by Wai Lana | January 8, 2017 10:06 pm
Before I begin an asana practice, I like to sit quietly, turning inward to become aware of the subtle sensations in my body. I watch my breath for a few minutes as it rises and falls, feeling the expansion and contraction it creates in my body. This helps me to calm my mind and become more focused.
As I then begin my practice, I think of initiating each pose from within rather than mechanically putting my body into it. For example, when I move into Triangle Pose, I start with my feet firmly planted and then inhale deeply, allowing my breath to lengthen my spine and expand my chest from within. As I exhale, I can then gracefully bend to the side and find the right position for my body. I’m aware of the prana, or life energy, flowing through my body. My torso grows long from my tailbone to my head as I continue to breath deeply, and my limbs feel as if they are radiating out from my center. My body is supported from within and I can hold the pose without strain. When I’m ready to come out of the pose, I start by inhaling and lengthening from my core – from within – and it’s as if my breath effortlessly guides me back up.
This approach is diametrically opposed to forcing your body into a pose, especially one that your body is not ready for. For example, Lotus Pose, requires a great deal of flexibility in the hips. Though you might be able to get your feet onto your thighs, you’ll be very uncomfortable and risk serious injury to your knees if your hips cannot open enough. While Lotus is a great pose for practicing yoga meditation, there are others that are equally suitable and much easier. But if you want to learn Lotus, move toward it gradually. Do poses that open the hips, practice Half Lotus, and do them all with softness and awareness from within, avoiding any pain, and using your breath as your gauge and guide to staying safe.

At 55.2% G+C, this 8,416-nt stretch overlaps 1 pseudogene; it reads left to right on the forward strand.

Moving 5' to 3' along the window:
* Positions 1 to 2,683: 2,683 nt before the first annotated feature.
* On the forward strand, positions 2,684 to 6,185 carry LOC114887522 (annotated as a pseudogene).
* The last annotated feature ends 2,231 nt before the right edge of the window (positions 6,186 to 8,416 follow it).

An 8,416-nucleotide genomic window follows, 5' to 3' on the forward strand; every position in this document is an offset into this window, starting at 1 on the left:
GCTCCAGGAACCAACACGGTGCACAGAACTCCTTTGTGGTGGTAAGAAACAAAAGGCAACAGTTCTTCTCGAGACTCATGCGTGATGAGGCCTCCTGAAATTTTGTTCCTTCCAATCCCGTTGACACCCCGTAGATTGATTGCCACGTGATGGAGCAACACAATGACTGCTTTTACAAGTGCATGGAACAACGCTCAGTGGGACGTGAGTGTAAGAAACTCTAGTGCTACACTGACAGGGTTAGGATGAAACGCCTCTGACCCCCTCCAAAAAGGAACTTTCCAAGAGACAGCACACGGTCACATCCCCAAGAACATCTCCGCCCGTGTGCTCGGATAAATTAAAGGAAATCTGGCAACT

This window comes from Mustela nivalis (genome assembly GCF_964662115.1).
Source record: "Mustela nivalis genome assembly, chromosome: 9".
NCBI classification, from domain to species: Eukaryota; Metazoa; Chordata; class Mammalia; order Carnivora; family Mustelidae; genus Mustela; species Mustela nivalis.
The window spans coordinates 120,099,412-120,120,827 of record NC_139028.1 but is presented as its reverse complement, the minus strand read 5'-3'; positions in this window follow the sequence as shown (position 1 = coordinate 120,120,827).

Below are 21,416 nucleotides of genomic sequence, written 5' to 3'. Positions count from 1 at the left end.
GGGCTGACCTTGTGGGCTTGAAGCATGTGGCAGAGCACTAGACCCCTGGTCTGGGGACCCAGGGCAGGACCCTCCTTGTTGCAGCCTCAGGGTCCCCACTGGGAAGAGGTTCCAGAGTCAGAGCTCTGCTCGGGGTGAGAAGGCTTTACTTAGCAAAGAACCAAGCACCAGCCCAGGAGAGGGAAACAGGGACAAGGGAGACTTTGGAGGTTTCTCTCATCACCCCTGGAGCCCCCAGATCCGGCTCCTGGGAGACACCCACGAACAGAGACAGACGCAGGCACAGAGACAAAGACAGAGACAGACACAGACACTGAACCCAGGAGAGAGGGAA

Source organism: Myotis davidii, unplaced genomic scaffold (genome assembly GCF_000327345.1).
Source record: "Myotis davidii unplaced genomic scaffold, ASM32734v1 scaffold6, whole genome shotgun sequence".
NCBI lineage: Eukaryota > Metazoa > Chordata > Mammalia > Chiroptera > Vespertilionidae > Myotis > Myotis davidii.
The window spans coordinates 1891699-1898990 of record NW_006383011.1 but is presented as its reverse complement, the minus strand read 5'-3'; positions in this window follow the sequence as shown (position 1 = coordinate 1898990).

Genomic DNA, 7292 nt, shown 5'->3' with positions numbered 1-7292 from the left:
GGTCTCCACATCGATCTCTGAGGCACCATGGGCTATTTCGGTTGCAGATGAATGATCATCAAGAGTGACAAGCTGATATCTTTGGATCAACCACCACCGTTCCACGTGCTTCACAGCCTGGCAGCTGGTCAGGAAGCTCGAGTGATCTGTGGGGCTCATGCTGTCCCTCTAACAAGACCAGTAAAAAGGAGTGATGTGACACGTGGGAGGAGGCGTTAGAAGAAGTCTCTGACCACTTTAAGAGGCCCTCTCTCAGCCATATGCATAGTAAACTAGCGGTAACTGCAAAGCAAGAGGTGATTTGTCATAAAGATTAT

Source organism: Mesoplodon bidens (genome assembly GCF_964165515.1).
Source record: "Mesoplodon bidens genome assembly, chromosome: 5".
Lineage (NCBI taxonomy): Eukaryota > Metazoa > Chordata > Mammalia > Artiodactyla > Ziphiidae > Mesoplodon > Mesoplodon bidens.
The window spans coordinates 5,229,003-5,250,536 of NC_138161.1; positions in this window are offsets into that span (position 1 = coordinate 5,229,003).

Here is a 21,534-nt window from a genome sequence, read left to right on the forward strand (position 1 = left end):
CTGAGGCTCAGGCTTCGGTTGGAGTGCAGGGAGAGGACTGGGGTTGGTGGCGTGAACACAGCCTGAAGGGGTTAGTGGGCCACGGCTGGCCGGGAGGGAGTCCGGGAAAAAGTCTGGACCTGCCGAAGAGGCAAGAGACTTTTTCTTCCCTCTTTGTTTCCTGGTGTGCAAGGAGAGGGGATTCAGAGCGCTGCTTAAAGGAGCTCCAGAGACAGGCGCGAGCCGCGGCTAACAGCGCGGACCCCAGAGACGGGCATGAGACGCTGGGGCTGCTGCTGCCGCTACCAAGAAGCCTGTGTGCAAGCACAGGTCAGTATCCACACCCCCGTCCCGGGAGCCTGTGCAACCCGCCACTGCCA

When you practice with this kind of subtle awareness, it’s as if you’re doing each pose from the inside out. It’s not only safer to practice like this, but you’ll begin to experience another dimension of asana practice. You’ll be able to feel what is right for your body and will be less likely to stretch too far or do a pose that your body isn’t ready for. You’ll also enjoy the poses more. In fact, you will come to understand the literal meaning of asana: comfortable pose. Practicing with such introspection brings a calm awareness that fosters the development of yogic qualities like patience, tolerance, and humility.
Try practicing like this in all of your poses and see if you can feel the difference. Put aside all thoughts of what you think a pose should look like and instead explore it from beginning to end, moving from your center with the breath, from the inside out. It takes some practice and perhaps a change of focus, but it’s an enjoyable way to re-invigorate your experience of the asanas, even those you may have been doing for years.
Wishing You Well,
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Humility in Practice
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